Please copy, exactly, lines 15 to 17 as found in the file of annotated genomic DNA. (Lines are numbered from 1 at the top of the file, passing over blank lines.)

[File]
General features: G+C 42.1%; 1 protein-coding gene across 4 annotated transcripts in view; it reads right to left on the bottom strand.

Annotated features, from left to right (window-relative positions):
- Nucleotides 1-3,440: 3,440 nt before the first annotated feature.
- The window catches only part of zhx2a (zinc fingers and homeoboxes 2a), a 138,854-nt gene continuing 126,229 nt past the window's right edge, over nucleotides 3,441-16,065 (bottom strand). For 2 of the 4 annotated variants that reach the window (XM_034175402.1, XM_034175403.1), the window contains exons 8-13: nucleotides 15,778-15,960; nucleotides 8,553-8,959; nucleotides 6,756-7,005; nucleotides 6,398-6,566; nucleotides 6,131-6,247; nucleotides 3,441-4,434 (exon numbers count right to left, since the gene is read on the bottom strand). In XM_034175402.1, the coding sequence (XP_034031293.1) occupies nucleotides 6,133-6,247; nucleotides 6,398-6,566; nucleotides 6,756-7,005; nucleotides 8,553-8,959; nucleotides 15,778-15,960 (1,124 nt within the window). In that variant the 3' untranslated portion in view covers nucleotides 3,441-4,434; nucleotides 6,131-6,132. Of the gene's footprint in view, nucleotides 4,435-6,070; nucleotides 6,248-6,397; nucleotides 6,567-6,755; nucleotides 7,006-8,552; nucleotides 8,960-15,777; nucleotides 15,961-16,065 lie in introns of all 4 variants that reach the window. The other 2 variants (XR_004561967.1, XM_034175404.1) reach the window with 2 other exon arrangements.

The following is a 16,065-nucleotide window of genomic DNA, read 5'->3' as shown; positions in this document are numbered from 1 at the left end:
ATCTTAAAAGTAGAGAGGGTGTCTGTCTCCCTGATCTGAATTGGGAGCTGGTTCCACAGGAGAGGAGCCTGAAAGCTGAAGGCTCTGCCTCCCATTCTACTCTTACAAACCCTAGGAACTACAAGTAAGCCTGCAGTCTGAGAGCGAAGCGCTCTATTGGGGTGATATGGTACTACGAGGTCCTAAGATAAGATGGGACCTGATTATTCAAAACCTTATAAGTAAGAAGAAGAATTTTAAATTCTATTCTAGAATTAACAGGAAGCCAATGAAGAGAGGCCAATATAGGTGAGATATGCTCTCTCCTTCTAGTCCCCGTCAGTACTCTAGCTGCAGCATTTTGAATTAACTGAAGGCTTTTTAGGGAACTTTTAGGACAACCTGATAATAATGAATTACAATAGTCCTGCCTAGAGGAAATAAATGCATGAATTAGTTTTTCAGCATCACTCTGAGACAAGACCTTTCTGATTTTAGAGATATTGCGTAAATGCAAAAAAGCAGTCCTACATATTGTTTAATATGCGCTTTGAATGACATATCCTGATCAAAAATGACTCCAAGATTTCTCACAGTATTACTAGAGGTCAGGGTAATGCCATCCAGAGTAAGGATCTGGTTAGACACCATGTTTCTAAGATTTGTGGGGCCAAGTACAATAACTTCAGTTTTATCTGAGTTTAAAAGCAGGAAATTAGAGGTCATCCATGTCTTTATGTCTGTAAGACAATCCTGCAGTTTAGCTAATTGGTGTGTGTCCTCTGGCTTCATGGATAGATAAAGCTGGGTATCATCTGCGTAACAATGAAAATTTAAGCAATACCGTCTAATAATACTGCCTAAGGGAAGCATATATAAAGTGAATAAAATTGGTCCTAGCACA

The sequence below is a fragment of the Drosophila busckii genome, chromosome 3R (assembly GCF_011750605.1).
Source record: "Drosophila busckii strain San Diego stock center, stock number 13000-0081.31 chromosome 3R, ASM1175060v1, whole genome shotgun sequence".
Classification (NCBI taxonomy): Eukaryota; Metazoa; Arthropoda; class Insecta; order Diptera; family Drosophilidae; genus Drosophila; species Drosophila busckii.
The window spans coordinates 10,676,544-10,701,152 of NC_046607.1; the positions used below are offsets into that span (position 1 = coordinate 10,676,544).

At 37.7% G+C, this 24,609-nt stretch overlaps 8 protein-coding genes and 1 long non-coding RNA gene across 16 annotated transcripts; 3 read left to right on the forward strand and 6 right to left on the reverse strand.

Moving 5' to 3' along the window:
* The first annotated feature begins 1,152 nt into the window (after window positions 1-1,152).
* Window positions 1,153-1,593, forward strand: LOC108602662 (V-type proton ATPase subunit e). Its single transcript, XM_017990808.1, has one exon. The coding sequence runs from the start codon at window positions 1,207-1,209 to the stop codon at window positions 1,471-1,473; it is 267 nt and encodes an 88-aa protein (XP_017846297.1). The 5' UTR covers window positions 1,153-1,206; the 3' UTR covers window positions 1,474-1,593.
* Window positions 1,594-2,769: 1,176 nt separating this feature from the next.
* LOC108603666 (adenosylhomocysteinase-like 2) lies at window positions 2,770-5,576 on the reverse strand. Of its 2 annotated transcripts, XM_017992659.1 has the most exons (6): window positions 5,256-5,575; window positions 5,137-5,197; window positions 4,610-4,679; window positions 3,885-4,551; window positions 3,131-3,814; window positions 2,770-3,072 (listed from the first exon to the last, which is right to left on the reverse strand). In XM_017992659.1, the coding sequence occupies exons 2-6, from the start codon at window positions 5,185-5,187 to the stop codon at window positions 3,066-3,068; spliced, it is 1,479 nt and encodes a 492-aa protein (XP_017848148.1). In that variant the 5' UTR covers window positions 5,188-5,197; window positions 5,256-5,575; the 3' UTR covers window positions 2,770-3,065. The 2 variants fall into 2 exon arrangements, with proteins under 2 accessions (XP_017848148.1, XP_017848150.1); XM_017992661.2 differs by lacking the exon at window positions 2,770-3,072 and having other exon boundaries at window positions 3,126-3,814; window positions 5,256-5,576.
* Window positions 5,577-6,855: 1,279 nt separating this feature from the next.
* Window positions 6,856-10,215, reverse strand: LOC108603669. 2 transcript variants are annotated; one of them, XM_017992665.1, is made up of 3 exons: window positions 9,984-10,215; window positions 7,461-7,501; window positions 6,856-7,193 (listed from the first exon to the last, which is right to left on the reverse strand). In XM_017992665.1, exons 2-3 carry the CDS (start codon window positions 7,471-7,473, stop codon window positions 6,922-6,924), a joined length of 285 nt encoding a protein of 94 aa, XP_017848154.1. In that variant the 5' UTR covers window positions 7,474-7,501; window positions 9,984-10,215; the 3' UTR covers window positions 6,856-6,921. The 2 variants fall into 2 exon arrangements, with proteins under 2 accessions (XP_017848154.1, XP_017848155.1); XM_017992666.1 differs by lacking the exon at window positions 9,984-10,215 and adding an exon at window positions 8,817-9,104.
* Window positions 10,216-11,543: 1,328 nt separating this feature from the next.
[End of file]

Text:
* Window positions 1,594-2,769: 1,176 nt separating this feature from the next.
* LOC108603666 (adenosylhomocysteinase-like 2) lies at window positions 2,770-5,576 on the reverse strand. Of its 2 annotated transcripts, XM_017992659.1 has the most exons (6): window positions 5,256-5,575; window positions 5,137-5,197; window positions 4,610-4,679; window positions 3,885-4,551; window positions 3,131-3,814; window positions 2,770-3,072 (listed from the first exon to the last, which is right to left on the reverse strand). In XM_017992659.1, the coding sequence occupies exons 2-6, from the start codon at window positions 5,185-5,187 to the stop codon at window positions 3,066-3,068; spliced, it is 1,479 nt and encodes a 492-aa protein (XP_017848148.1). In that variant the 5' UTR covers window positions 5,188-5,197; window positions 5,256-5,575; the 3' UTR covers window positions 2,770-3,065. The 2 variants fall into 2 exon arrangements, with proteins under 2 accessions (XP_017848148.1, XP_017848150.1); XM_017992661.2 differs by lacking the exon at window positions 2,770-3,072 and having other exon boundaries at window positions 3,126-3,814; window positions 5,256-5,576.
* Window positions 5,577-6,855: 1,279 nt separating this feature from the next.